else
      return p[0] * x[0] + x[1] * cos(x[1]) + p[1];
      }
      };

Wrapper functions

To insert your own type of function in the needed function interface, helper classes, wrapping the user interface in the ROOT::Math function interfaces are provided.

There is one possible wrapper for every interface.

Interface Wrapper Description
ROOT::Math::IBaseFunctionOneDim ROOT::Math::Functor1D See → Wrapping one-dimensional functions
ROOT::Math::IGradientFunctionOneDim ROOT::Math::GradFunctor1D See → Wrapping one-dimensional gradient functions
ROOT::Math::IBaseFunctionMultiDim ROOT::Math::Functor See → Wrapping multi-dimensional functions
ROOT::Math::IGradientFunctionMultiDim ROOT::Math::GradFunctor See → Wrapping multi-dimensional gradient functions

Note the special case when wrapping TF1 objects in parametric function interfaces.

Wrapping one-dimensional functions

Use ROOT::Math::Functor1D to wrap one-dimensional functions.

ROOT::Math::Functor1D can wrap the following types:

  • A free C function of type double ()(double ).
  • Any C++ callable object implementation double operator()( double).
  • A class member function with the correct signature like double Foo::Eval(double ). In this case you pass the object pointer and a pointer to the member function (&Foo::Eval).

Example

   #include "Math/Functor.h"

   class MyFunction1D {
   public:
   double operator()(double x) const {
   return x*x;
   }
   double Eval(double x) const { return x+x; }
   };
   double freeFunction1D(double x ) {
   return 2*x;
     }
     int main()
     {

// Wrapping a free function.
      ROOT::Math::Functor1D f1(&freeFunction1D);
      MyFunction1D myf1;

// Wrapping a function object implementing operator().
      ROOT::Math::Functor1D f2(myf1);

// Wrapping a class member function.
      ROOT::Math::Functor1D f3(&myf1,&MyFunction1D::Eval);
      cout << f1(2) << endl;
      cout << f2(2) << endl;
      cout << f3(2) << endl;
      return 0;
   }

Wrapping one-dimensional gradient functions

Use ROOT::Math::GradFunctor1D to wrap one-dimensional gradient functions.

It can be constructed in three different ways:

  • Any object implementing both double operator()( double) for the function evaluation and double Derivative(double) for the function derivative.
  • Any object implementing any member function such as Foo::XXX(double ) for the function evaluation and any other member function such as Foo::YYY(double) for the derivative.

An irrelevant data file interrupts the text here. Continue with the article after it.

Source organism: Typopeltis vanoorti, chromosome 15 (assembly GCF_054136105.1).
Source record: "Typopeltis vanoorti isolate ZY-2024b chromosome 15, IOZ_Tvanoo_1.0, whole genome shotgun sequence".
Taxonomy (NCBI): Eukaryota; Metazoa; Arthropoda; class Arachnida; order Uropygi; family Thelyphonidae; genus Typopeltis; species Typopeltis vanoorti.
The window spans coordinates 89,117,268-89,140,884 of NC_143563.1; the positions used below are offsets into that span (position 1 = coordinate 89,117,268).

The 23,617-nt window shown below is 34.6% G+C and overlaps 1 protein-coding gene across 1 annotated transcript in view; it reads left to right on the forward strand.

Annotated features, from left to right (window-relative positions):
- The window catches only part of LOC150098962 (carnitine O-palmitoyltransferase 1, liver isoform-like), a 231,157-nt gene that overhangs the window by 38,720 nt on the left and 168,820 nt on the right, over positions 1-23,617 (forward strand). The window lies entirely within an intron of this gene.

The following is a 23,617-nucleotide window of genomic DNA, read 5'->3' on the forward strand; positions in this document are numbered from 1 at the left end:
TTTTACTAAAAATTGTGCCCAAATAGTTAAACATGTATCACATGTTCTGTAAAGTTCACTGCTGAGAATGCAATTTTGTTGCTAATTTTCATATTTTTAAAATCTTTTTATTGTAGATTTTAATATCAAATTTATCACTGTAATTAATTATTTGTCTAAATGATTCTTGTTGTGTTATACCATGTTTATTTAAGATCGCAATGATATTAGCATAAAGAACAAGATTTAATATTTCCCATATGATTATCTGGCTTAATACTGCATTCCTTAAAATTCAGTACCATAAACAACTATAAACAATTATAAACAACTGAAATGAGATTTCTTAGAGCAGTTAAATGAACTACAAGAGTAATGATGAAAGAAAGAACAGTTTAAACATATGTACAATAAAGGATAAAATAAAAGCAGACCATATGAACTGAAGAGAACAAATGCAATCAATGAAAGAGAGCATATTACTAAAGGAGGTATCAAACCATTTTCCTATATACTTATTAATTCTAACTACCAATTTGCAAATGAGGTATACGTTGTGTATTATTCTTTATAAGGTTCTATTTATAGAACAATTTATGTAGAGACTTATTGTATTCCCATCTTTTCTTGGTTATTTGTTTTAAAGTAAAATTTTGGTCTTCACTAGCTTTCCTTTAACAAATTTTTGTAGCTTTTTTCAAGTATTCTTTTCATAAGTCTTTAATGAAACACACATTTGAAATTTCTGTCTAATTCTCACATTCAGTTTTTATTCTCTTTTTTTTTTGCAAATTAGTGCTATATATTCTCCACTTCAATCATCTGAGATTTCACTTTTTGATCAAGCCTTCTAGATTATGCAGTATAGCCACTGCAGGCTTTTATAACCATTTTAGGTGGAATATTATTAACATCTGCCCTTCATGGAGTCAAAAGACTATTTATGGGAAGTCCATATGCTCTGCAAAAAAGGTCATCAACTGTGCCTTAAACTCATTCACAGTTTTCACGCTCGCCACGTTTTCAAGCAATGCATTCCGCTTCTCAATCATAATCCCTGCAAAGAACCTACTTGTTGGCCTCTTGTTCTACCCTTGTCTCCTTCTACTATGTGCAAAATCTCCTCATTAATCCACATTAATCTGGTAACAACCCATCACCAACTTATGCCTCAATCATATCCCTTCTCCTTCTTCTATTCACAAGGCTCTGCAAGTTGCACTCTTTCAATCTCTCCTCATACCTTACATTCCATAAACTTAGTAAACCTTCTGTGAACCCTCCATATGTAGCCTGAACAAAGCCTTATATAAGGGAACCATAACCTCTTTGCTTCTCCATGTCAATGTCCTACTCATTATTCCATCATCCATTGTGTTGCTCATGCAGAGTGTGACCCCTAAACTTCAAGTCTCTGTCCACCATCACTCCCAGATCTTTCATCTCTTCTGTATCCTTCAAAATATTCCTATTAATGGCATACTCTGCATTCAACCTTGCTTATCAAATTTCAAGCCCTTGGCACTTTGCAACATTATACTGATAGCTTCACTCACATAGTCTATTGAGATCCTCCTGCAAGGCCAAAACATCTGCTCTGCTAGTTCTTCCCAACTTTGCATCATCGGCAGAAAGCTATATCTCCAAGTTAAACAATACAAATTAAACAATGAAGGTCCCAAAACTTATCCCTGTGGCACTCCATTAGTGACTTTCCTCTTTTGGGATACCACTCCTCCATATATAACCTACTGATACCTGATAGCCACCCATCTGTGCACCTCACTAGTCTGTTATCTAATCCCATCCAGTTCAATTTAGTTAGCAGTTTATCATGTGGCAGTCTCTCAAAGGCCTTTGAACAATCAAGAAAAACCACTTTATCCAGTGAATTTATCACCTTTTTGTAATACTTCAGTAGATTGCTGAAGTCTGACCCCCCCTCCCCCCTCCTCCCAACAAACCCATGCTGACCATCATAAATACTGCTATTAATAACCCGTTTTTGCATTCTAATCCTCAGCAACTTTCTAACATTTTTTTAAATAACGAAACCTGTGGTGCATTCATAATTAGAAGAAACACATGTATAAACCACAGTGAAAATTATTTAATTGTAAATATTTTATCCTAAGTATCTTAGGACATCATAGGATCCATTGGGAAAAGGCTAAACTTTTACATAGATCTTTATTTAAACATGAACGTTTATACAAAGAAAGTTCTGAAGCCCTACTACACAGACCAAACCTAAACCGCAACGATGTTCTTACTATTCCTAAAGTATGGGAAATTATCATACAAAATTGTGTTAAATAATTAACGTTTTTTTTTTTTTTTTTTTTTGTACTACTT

• Any two function objects implementing double operator()( double). One object provides the function evaluation, the other the derivative. One or both function objects can be a free C function of type double ()(double).

Wrapping multi-dimensional functions

Use the ROOT::Math::Functor to wrap multi-dimensional function objects.

It can wrap all the following types:

  • Any C++ callable object implementing double operator()( const double * ).
  • A free C function of type double ()(const double *).
  • A member function with the correct signature like Foo::Eval(const double *). In this case one pass the object pointer and a pointer to the member function (&Foo::Eval).

Example

   #include "Math/Functor.h"

   class MyFunction {
   public:
   double operator()(const double *x) const {
   return x[0]+x[1];
   }
   double Eval(const double * x) const { return x[0]+x[1]; }
   };
   double freeFunction(const double * x )
     {
     return x[0]+x[1];
     }
   int main()
      {

// Test directly calling the function object.
    MyFunction myf;

// Test from a free function pointer.
    ROOT::Math::Functor f1(&freeFunction,2);

// Test from function object.
    ROOT::Math::Functor f2(myf,2);

// Test from a member function.
    ROOT::Math::Functor f3(&myf,&MyFunction::Eval,2);
    double x[] = {1,2};
    cout << f1(x) << endl;
    cout << f2(x) << endl;
    cout << f3(x) << endl;
    return 0;
}

Wrapping multi-dimensional gradient functions

Use ROOT::Math::GradFunctor to wrap C++ callable objects to make gradient functions.

It can be constructed in three different ways:

  • From an object implementing both double operator()( const double*) for the function evaluation and double Derivative(const double *, int icoord) for the partial derivatives.
  • From an object implementing any member function such as Foo::XXX(const double *) for the function evaluation and any member function such as Foo::XXX(const double *, int icoord) for the partial derivatives.
  • From a function object implementing double operator()( const double *) for the function evaluation and another function object implementing double operator() (const double *, int icoord) for the partial derivatives.

The function dimension is required when constructing the functor.

Wrapping TF1 objects in parametric function interfaces